""Magma"" (Cunningham, Pertl)

This first piece is performed exclusively on ""sewerphones"" (saxophone-shaped didgeridoos made out of plastic sewer pipe), which were designed and tuned by Jamie. Brian plays two different instruments pitched in B and E, and Jamie plays two others pitched in A and D. The tube-like sound of these instruments, caused by their cylindrical bore, blends well with the tubular resonance of the cistern space. This composition, which makes liberal use of overtones, represents the flow of molten rock from the Earth_s core through underground channels to the surface where it emerges in lava flows from active volcanoes. [09:35]

""Land of Snows"" (Cunningham, Dempster, Pertl)

The title of this song comes from the indigenous name for Tibet. It begins with the thunderous sound of the Tibetan dung chen (a nine-foot long copper trumpet normally played in Buddhist monasteries as part of devotional music), which is played by Brian. He is joined by Stuart on conch-shell trumpet, also part of the Tibetan Buddhist musical tradition, and Jamie on a sewerphone tuned one octave above the dung chen. The high-pitched whistling sound, produced by Brian midway through the piece, is an example of ""throat-singing,"" a vocal technique practiced by Tuvan and Tibetan musicians of Central Asia. The abundance of pitches and variety of sonic textures produced by these three diverse instruments and the voice allows for a rich melodic soundscape. [14:56]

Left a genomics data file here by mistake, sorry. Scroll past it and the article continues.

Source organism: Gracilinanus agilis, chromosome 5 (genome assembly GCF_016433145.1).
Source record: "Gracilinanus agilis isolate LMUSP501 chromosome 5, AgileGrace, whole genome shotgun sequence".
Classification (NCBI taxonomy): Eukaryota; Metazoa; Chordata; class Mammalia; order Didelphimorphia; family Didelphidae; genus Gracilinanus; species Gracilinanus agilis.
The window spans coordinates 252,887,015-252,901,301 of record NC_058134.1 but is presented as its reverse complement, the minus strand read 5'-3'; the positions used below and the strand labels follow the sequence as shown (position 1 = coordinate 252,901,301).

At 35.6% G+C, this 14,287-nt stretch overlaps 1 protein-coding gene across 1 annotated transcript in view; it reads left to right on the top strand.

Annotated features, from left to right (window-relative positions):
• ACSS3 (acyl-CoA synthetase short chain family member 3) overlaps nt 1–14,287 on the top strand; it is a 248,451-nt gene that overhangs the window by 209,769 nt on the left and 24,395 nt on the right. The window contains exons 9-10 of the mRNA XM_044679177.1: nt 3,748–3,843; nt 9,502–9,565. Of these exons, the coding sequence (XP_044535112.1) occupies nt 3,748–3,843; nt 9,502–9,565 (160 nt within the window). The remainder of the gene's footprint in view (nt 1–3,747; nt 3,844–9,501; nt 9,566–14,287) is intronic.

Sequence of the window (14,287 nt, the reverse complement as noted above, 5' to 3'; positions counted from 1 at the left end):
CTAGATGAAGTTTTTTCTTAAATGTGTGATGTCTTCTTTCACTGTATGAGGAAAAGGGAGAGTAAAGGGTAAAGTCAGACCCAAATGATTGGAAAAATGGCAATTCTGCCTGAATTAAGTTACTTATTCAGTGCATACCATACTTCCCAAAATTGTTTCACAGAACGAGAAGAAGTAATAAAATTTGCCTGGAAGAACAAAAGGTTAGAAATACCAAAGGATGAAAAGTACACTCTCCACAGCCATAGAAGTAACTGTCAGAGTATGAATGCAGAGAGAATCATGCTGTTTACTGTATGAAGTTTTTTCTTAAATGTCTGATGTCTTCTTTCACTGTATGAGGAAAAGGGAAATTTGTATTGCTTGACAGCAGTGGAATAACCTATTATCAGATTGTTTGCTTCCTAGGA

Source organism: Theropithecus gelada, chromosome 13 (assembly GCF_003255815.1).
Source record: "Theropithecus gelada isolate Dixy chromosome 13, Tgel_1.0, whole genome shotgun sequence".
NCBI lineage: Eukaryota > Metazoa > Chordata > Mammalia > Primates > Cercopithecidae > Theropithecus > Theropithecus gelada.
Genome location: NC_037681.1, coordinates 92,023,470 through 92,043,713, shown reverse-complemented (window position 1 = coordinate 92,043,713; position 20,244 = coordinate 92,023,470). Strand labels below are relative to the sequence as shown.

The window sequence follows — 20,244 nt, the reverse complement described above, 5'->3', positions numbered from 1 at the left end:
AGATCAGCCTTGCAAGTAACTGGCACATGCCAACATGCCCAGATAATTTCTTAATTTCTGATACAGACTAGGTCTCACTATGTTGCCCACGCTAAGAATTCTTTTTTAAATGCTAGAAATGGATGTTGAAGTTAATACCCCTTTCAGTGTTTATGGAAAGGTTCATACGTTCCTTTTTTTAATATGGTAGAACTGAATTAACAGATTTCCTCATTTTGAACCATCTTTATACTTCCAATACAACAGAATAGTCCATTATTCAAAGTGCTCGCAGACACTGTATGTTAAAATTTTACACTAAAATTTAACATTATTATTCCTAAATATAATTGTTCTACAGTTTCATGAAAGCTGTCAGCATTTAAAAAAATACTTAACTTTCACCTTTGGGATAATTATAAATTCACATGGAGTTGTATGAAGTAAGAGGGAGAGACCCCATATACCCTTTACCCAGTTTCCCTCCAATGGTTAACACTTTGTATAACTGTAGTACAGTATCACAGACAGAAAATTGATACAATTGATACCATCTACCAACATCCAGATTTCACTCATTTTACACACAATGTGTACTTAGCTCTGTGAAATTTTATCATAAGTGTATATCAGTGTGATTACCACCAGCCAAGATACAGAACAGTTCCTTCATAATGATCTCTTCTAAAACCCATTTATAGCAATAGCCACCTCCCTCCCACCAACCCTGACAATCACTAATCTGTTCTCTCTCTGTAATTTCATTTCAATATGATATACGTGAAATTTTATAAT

""Cosmic Frogs"" (Cunningham, Dempster, Pertl)

Played on bamboo didgeridoos, this composition from 1991, was developed from the earliest ensemble piece played by Brian, Jamie, and Stuart titled ""Nodes of Joy."" Bamboo is still used to construct didgeridoos in the Mornington Island region of Northeastern Australia and is thought by some to be the prototypical didgeridoo material. All three instruments were made by Jamie. Brian begins the composition on the ""Heavy Bat,"" a seven-foot long, four inch in diameter instrument made from tree bamboo, which is pitched at a low G. Jamie and Stuart enter on the ""Two Brothers,"" a matched pair of didgeridoos, pitched around B, and both made from a single twelve-foot length of bamboo. The playability of bamboo can be attributed to back pressure caused by the interior restrictions where each of the interior nodes must be knocked, drilled, or punched out. These strictures contribute to its unique sound, emphasizing the manipulation of higher harmonics and lending itself to a gentler playing style which sets the tone for this piece. Water from a passing rain squall can be heard dripping through the opening in the cistern ceiling, contributing to the amphibian theme of this composition. [08:56]